|Hamlet, Act V
||[Jan. 30th, 2008|08:25 pm]
Pro-WGA Strike Book Club
Two gravediggers are plying their trade, trading jokes, and one loses a bet to the other and has to go buy him liquor. The remaining gravedigger winds up talking to Hamlet and Horatio. We find out that he was hired the same day Hamlet was born (oddly 30 years ago). Hamlet finds Yorick's skull, giving the "Alas, poor Yorick" speech, which is by turns comic and sad. Hamlet and Horatio hide as a funeral procession approaches, Hamlet noting the "maimed" rights suggest a suicide victim. The priest is rude to Laertes, claiming that Ophelia should be buried at a crossroads rather than in sacred ground because she's in hell for killing herself. The Queen reveals that she had hoped Ophelia would one day marry Hamlet, so Polonius was wrong in the first place about him being "out of her sphere." Laertes nearly decks the priest, ending Ophelia's flower imagery by saying her flesh will produce violets while the priest is the one in hell, then leaps into her grave. Hamlet suddenly announces himself and that no one loved Ophelia as much as he did, then leaps into the grave as well, where he and Laertes proceed to fight... in Ophelia's grave. Nice. The king separates the two, and the king and queen call Hamlet crazy to his face for the first time. After Hamlet and Horatio leave, the king tells Laertes they will act soon and instructs Gertrude to put a watch on Hamlet.
Hamlet tells Horatio that he found out about the letter Rosencrantz and Guildenstern were carrying about him to England, which told the receiver to kill Hamlet. Hamlet wrote a new letter, telling them to kill Rosencrantz and Guildenstern instead, sealing it with the king's seal. Hamlet says he has every right to kill Claudius because he killed his father, married his mother, took the crown from him, and now even tried to kill him directly. He also says he wishes he hadn't been so wild to Laertes at the grave. Osric comes in to say the king has put a bet on a fencing match between Hamlet and Laertes, and Hamlet agrees to the match, complimenting Laertes. A nobleman comes to ask again whether Hamlet will compete, and he says again he will. Horatio says Hamlet will lose, but Hamlet doesn't think so, though he does have a bad feeling about this. During the match, Hamlet asks for Laertes forgiveness for his graveside behavior, and Laertes says he does. Claudius throws a pearl in a cup of wine and says it will go to Hamlet if he scores first or second. Hamlet does get the first point but doesn't drink; Gertrude does instead, and as the pearl was poisoned, she is now doomed to die. Laertes gives Hamlet a light wound with his foil, but as the blade is poisoned, Laertes knows Hamlet will die soon. There's a scuffle and the blades are switched, and Hamlet wounds Laertes with the poisoned foil, not realizing it's poisoned. Laertes calls this just; then the queen dies, with her final breath realizing she has been killed. Laertes confesses Claudius's plot to Hamlet and explains Hamlet too is about to die. Hamlet kills Claudius. Finally. Laertes forgives Hamlet for Polonius's death and asks his forgiveness for killing him, which Hamlet grants. Laertes dies. Hamlet tells Horatio to tell his story, although Horatio would like to join in the poison party. Hamlet says Fortinbras should get the crown, then dies. Fortinbras coincidentally shows up and is stunned by the scene. We also find out Rosencrantz and Guildenstern are dead. Horatio arranges for the bodies of the deceased to be put on a stage so that their story can be told. Fortinbras takes the crown and says Hamlet would have been a good king.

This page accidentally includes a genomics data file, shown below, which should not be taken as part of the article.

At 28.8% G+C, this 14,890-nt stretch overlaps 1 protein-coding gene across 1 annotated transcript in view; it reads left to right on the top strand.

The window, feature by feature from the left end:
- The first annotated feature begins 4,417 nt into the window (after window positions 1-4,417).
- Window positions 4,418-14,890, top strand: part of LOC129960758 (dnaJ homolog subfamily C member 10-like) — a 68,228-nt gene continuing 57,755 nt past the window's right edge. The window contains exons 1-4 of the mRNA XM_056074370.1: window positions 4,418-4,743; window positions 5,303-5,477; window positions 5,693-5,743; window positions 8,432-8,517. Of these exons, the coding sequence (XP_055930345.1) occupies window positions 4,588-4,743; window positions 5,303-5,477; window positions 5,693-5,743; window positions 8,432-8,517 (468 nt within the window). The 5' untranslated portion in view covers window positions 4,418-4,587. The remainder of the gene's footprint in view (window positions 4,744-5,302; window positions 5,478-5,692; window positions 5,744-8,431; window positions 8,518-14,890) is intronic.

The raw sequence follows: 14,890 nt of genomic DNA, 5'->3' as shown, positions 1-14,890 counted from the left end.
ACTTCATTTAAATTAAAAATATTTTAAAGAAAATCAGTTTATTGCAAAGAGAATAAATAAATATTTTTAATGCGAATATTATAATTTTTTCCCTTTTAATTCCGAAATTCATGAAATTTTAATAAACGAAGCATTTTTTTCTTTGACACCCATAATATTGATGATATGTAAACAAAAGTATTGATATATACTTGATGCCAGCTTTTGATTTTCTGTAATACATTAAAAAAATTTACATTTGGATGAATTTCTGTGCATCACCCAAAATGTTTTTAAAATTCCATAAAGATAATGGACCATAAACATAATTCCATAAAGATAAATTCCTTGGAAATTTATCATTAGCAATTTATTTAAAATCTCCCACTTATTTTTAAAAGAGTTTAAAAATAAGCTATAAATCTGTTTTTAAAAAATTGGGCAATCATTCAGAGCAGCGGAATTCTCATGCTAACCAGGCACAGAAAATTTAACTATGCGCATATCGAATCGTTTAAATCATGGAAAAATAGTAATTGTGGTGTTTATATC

Possible discussion questions:
-For a two scene act, there is a LOT that happens in this. Sometimes the last act almost feels rushed because of this. Do you feel that or do you think it's an appropriate build to the climax?
-Given that it's not very bright to get in a fencing match with your dead girlfriend's brother, whose father you killed, does Hamlet actually want to die?
-Is Laertes acceptance of Hamlet's apology sincere? If so, why does he poison him?
-Did Gertrude know what was in the wine?
-Is Hamlet's killing of Rosencrantz and Guildenstern just?
-Is Fortinbras right that Hamlet would have made a good king?
-Hamlet finally kills Claudius via poisoned blade... and poisoned wine... and in the Brannagh film version he slams a chandelier into him for good measure. Overkill, or just enough kill?
-Horatio is really the only main character who lives through the whole play, with Claudius, Gertrude, Hamlet, and Laertes all dead inside of the last scene, joining Ophelia and Polonius. Again, overkill or just enough kill?
-Who would be your dream cast, living or dead, for this play?
-Hamlet is often called the greatest play written in the English language. Agree or disagree?
Tomorrow, we start Much Ado about Nothing.